10 January


Due to the
late night writing of research proposals the night before, I missed the 7:30am
breakfast that everyone enjoyed. Today was pretty exciting though, my research
partner, Cassie, and I, were able to get started on our research project. We’ve
decided to study the nitrogen enriched sea grass in Discovery Bay caused by seeping groundwater and the effect it has on the grazing herbivores
that feed on it. It’s a behavioral study that is going to require much work in
the lab but many snorkels will still need to be had to collect our primary
producer, Thalassia testudinum, and
its grazers, the West Indian sea egg urchin
Tripneustes ventricosus
, the Variegated Urchin, Lytechinus variegates, and Bucktooth Parrotfish, Sparisoma radians. [Ed: The picture above is none of these but just a charismatic fish.]

Just the
day before, Cassie and I had set out to find Anthony, the dive officer here at
the marine lab and go-to guy for just about everything else, to make a trap for
the parrotfish we will be needing for our experiments. Parrotfish rely on
seagrass for nutrients and it is their main food source. We took an old z-trap
that was in the back of the wet lab, patched up the holes and set out in the
boat to drop it. We tied empty plastic bottles to a rope attached to the trap
as our marker and used delicious bananas and wheat bread as bait. We were not
the only ones excited about this trap, as any bycatch has been promised to a
number of other people for their projects.

The day was
filled with snorkeling, chaos and some excited and disappointed faces in the
wet labs. It was day two of our projects and any problems with experiments that
were set up the day before were now being realized. Anna and Alina, the urchin
catching machines, had some problems with their urchins, who turned out to be
more persistent in surpassing any barriers they had made than they had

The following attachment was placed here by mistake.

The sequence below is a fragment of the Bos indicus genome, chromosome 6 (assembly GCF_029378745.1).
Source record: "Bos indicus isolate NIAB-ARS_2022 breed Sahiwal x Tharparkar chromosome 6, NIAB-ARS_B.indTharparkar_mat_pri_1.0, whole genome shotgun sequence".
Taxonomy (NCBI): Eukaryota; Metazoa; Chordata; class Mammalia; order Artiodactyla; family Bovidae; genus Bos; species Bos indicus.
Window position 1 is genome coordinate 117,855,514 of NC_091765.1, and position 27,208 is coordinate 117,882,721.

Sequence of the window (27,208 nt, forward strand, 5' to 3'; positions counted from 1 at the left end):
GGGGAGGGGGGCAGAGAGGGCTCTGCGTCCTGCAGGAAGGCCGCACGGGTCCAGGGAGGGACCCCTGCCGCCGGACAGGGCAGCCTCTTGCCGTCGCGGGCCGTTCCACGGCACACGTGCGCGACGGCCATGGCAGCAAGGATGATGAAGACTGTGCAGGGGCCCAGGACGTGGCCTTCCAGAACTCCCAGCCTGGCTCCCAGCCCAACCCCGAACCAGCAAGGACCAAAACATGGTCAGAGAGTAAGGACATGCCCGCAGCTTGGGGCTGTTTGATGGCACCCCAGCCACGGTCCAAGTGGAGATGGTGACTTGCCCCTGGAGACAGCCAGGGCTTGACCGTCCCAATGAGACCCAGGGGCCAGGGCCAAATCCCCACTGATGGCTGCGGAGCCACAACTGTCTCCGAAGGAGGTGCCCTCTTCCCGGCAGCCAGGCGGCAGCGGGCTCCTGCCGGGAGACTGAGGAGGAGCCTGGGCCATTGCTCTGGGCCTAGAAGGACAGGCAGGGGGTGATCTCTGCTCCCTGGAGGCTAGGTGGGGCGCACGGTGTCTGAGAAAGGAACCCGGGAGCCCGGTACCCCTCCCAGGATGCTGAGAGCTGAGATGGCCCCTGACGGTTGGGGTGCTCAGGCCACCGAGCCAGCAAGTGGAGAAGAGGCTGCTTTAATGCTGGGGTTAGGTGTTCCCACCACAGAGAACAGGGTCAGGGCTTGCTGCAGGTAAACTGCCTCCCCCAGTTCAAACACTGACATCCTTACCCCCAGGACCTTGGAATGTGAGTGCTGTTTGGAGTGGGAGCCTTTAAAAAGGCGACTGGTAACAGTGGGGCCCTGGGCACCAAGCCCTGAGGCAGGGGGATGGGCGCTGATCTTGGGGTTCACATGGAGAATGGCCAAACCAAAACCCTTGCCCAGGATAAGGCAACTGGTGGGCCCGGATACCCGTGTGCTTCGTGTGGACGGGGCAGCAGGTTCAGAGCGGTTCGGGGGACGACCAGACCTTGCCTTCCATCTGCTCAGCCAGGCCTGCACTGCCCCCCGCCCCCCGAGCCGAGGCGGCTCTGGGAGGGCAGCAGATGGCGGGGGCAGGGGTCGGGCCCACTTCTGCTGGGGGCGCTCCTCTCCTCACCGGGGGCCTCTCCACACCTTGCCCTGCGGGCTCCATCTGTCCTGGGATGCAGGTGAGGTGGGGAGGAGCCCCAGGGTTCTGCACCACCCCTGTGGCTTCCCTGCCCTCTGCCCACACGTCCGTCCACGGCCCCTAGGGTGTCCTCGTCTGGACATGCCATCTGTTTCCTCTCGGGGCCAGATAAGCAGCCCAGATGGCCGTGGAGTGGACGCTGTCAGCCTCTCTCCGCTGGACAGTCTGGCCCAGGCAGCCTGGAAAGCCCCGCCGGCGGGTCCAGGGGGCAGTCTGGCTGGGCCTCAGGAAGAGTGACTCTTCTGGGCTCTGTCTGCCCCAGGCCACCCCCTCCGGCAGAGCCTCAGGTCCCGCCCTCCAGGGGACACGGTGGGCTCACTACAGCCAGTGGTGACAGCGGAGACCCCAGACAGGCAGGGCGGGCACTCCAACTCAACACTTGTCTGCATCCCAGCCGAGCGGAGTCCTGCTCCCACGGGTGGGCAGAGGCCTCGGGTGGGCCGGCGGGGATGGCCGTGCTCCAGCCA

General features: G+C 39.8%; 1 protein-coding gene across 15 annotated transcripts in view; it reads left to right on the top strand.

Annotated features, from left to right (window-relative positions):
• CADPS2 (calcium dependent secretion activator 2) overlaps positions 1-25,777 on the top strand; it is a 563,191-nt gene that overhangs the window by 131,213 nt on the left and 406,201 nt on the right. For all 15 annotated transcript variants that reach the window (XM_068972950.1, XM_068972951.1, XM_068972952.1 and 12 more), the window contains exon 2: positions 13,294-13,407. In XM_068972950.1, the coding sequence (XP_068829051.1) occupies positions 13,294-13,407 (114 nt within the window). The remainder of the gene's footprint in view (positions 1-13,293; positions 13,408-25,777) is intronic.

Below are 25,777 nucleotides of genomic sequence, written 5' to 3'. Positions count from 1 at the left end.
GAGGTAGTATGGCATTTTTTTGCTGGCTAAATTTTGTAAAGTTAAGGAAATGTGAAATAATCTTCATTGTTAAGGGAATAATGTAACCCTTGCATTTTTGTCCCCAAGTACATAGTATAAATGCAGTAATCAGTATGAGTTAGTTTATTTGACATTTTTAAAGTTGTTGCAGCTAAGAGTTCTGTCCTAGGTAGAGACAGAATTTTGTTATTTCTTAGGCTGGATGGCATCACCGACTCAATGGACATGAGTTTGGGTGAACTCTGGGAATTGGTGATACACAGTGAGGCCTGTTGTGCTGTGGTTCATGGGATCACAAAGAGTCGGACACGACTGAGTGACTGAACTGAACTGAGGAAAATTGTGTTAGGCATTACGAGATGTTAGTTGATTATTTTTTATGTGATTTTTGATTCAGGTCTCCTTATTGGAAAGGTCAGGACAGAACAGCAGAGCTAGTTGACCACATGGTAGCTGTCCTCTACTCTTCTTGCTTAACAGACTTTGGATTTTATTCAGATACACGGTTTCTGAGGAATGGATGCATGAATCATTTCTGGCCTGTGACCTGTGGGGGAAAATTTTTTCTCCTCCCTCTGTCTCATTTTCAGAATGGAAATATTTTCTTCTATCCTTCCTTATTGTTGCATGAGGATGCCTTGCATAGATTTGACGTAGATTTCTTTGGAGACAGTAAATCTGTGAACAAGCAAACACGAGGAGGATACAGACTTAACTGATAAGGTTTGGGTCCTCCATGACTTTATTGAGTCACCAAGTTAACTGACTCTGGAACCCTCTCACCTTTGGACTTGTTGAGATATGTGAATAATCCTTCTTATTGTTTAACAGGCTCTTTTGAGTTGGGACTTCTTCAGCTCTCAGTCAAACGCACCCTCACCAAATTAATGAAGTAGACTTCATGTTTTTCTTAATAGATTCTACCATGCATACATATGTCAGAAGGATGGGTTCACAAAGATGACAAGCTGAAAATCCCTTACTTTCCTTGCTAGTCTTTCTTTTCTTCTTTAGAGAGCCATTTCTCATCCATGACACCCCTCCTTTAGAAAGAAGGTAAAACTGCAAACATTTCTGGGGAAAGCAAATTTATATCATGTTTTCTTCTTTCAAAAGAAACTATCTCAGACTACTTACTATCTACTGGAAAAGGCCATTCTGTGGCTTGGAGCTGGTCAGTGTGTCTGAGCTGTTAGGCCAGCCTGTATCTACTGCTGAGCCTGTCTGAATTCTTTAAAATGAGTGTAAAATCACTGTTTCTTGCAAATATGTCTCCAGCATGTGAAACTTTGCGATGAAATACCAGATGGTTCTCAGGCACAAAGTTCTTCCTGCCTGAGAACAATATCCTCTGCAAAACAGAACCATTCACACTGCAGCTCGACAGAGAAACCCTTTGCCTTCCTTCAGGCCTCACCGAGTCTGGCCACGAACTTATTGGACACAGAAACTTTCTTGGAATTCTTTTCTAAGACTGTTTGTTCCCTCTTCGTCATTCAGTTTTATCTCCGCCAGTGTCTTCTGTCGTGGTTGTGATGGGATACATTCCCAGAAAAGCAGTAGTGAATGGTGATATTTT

originally thought. Amy and Josh were also running into some unforeseen
problems with their goby fish. They had a few mortalities within their
well-planned and constructed tank (see below) that allows different levels of light into
each section. The goby were also more complicated to catch then they had
originally thought, every hour coming up with a new tool to use for the task.
Each time they seemed to have come out with larger sticks/poles attached to
larger and larger nets but still was unsuccessful. They will be switching to
brittle stars and any other fish they are able to get their hands on to use in
their project.

After a
lunch of french fries and chicken nuggets, a rare and delicious treat for us
American visitors, Cassie, Alina, Anna and I decided to go snorkeling for some
more urchins, seagrass and food for our specimens. Cassie and I collected
enough seagrass for a months worth of research (we wanted to be able to choose
the best specimens for our needs) but had little luck at catching any
urchins.  While swimming back to the dock
area, we both assumed Anna and Alina had much of the same luck due to the
turbulent waves caused by the strong winds that afternoon. However, we were surprised to find them with not one, not two but three bags full of urchins and other goodies (algae and
seagrass) and a deal was soon made for the urchins they may not need. This was,
however, not the first disappointment Cassie and I encountered for the day. We
had thought our trap could be hauled out of the water by midday for some fish
but it couldn’t be done. The weather seemed to halt everyone’s plans though,
not being able to take a boat out to our trap and others not being able to have
comfortable dives. Cassie and I did, however, set up our tanks and prepared our
ropes for the seagrass specimens but were unable to do much else until we could
obtain the un-enriched seagrass from outside the discovery bay area that we
needed for comparison.

The day was
filled mostly with preparations for our research presentations that each group
needed to give that night to the professors and class for feedback and
suggestions. Every group seemed to know exactly what they wanted to do and was
very articulate in their plans for the next few days’ experiments, surveys and
observations. There was a kind of excitement in the air for the days to follow.
We were finally free to get started with our projects, and even though many of
us had run into some minor setbacks, I think our research projects will turn
out better for them in the end.

— Cat


One thought on “10 January

Leave a Reply

Your email address will not be published. Required fields are marked *